Sex in Australia: sexually transmissible infection and blood-borne virus history in a representative sample of adults

Grulich, Andrew E, de Visser, Richard O, Smith, Anthony M A, Rissel, Chris E and Richters, Juliet (2003) Sex in Australia: sexually transmissible infection and blood-borne virus history in a representative sample of adults. Australian & New Zealand Journal of Public Health, 27 (2). pp. 234-241. ISSN 1326-0200

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Abstract

Objective: To describe the lifetime and recent history of STIs and BBV, including place of seeking treatment, in a representative sample of Australian adults.

Methods: Computer-assisted telephone interviews were completed by a representative sample of 10,173 men and 9,134 women aged 16–59 years from all States and Territories. The overall response rate was 73.1% (69.4% among men and 77.6% among women).

Results: Overall, 20.2% of men and 16.9% of women had ever been diagnosed with an STI or BBV, and 2.0% and 2.2% respectively had been diagnosed in the past year. The participant's usual general practitioner was the most common location of treatment. Sexual health clinics accounted for a small proportion of treatment locations. Predictors of recent STI or BBV diagnosis in men included homosexual or bisexual identity, a history of sex work as a worker or client, a history of injecting drugs and having more than one partner in the past year. In women, predictors included bisexual identity, history of sex work as a worker, injecting drug use, and having more than one partner in the past year. Around 40% of men and women had been tested for HIV and in homosexually identified men, 77% had been tested.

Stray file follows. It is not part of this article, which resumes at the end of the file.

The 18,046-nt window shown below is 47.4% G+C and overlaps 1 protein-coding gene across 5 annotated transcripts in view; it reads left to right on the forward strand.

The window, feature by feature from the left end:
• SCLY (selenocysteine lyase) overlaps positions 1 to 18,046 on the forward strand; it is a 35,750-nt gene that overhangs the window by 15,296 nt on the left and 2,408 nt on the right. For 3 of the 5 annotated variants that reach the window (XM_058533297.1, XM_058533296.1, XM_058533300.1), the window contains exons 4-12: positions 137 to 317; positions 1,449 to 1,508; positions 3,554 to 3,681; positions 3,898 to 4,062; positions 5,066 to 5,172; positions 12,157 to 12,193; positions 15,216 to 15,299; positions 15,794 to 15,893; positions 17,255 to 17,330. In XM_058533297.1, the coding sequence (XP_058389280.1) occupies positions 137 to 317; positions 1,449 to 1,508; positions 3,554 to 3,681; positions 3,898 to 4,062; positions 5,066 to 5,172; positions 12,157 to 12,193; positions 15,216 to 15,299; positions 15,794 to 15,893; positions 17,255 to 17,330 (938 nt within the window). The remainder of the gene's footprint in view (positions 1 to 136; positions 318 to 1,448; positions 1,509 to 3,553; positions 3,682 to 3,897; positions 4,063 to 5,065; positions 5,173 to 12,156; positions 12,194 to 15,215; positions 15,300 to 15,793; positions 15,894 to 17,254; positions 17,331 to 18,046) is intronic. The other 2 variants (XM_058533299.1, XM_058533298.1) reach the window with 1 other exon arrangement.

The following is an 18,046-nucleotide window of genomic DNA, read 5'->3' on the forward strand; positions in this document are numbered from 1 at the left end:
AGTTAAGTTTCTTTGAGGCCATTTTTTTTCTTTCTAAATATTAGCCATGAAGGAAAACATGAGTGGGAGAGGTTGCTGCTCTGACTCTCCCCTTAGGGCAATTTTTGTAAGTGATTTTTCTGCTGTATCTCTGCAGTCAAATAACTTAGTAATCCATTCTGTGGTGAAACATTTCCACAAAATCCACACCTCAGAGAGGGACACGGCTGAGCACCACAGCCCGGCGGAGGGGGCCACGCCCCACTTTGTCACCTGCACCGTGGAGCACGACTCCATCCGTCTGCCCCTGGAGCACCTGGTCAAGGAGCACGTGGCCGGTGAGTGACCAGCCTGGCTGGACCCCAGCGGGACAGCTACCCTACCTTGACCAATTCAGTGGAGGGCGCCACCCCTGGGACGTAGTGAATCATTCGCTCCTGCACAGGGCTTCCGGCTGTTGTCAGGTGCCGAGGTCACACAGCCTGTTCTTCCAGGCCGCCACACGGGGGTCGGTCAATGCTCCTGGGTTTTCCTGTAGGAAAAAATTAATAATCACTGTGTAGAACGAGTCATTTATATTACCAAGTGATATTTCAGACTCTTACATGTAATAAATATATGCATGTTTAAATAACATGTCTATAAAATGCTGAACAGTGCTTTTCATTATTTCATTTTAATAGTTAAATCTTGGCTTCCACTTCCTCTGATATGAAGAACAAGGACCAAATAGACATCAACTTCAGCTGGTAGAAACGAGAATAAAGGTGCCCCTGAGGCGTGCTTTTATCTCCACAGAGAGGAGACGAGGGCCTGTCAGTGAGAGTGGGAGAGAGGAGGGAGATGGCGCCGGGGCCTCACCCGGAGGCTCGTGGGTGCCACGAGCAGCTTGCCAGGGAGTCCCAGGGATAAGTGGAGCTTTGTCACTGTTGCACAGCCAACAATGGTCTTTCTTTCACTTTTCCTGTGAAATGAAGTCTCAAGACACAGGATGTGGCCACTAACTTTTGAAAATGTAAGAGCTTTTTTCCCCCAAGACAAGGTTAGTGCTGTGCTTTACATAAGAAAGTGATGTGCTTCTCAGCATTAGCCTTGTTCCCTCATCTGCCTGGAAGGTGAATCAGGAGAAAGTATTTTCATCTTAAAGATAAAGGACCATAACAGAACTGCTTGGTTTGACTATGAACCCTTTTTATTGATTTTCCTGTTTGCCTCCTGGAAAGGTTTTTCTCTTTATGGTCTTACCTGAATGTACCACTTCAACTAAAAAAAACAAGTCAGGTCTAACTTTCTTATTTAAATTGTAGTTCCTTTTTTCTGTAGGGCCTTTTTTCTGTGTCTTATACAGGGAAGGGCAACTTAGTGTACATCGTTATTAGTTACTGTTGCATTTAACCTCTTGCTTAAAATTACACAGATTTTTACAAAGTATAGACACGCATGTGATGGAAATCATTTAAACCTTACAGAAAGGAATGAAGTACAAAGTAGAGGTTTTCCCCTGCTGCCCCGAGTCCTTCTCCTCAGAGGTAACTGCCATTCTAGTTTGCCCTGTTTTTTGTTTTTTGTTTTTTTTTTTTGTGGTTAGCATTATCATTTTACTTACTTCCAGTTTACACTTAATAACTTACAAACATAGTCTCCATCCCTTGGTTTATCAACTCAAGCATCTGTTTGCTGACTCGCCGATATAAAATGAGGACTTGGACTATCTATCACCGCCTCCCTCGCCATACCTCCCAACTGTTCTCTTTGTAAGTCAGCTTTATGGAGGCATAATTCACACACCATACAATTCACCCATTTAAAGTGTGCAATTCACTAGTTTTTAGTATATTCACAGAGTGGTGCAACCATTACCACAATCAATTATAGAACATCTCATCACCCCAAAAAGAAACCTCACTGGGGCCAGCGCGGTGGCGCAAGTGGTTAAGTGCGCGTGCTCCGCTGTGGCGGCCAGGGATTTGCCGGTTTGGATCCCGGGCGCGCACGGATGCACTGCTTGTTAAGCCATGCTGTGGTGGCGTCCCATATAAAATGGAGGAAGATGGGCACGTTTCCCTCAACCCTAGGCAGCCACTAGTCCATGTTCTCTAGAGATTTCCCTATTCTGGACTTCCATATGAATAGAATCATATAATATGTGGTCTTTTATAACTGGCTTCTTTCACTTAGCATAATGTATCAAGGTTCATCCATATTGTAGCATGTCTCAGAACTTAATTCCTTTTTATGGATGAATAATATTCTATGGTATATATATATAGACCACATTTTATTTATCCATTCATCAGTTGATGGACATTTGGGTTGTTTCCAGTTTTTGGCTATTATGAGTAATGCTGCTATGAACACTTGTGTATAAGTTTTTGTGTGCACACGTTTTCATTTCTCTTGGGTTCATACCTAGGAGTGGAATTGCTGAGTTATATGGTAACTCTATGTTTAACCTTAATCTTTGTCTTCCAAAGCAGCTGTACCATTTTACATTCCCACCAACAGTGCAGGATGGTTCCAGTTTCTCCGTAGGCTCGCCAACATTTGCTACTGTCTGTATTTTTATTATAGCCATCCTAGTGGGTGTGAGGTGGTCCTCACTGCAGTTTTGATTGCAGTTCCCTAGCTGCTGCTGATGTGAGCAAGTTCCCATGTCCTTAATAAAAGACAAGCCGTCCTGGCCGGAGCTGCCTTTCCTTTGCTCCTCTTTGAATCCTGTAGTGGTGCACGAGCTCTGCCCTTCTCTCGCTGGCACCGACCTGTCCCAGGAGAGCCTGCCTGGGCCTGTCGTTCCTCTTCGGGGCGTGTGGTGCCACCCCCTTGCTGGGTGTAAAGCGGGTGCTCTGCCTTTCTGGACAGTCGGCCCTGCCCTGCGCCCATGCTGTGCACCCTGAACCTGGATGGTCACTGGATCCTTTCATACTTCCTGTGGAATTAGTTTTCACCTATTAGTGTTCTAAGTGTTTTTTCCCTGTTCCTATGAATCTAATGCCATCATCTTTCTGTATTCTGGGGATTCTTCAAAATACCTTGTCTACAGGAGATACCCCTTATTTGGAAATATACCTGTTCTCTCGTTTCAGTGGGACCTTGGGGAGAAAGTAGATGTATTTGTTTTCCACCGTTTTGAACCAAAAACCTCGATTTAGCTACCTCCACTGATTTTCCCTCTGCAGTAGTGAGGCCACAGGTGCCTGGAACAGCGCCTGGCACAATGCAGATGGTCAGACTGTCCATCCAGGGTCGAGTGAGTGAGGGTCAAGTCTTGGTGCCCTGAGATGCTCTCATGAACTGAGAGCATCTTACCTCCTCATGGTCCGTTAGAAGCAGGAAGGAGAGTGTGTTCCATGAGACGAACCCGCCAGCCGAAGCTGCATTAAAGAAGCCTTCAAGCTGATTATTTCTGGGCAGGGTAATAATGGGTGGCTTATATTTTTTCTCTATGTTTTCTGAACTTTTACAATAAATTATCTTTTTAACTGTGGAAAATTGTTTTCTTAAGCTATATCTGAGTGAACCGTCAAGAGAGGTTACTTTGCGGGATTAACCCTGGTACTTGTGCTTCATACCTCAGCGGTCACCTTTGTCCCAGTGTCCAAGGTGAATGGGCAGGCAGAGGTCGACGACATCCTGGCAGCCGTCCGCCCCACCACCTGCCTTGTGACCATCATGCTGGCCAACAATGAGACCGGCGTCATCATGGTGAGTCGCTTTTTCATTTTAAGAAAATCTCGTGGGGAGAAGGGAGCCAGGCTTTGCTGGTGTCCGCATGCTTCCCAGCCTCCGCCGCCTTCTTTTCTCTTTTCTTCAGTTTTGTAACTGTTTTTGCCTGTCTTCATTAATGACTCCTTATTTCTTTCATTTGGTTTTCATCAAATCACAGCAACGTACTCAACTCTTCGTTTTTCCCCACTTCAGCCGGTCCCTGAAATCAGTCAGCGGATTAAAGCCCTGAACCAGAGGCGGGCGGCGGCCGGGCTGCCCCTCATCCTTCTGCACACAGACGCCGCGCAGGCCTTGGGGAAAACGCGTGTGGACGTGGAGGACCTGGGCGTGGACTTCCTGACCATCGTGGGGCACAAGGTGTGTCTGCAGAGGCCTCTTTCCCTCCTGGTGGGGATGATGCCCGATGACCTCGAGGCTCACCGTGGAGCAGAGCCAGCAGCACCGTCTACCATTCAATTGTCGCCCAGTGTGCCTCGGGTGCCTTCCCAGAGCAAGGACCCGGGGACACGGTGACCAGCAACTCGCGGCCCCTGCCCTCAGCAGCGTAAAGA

Conclusion: STIs and BBVs are common infections in Australia and care is mostly received from general practitioners. Although a variety of predictors, including homosexual or bisexual identity, injecting drug use and sex work were related to STI diagnosis, STIs were not uncommon among people without these risk factors.

Implications: General practitioners in Australia require a high level of expertise to recognise, offer testing, and manage common STIs and BBVs.

Item Type: Article
Schools and Departments: School of Psychology > Psychology
Depositing User: Richard deVisser
Date Deposited: 06 Feb 2012 15:32
Last Modified: 22 Jun 2012 08:43
URI: http://sro.sussex.ac.uk/id/eprint/13132
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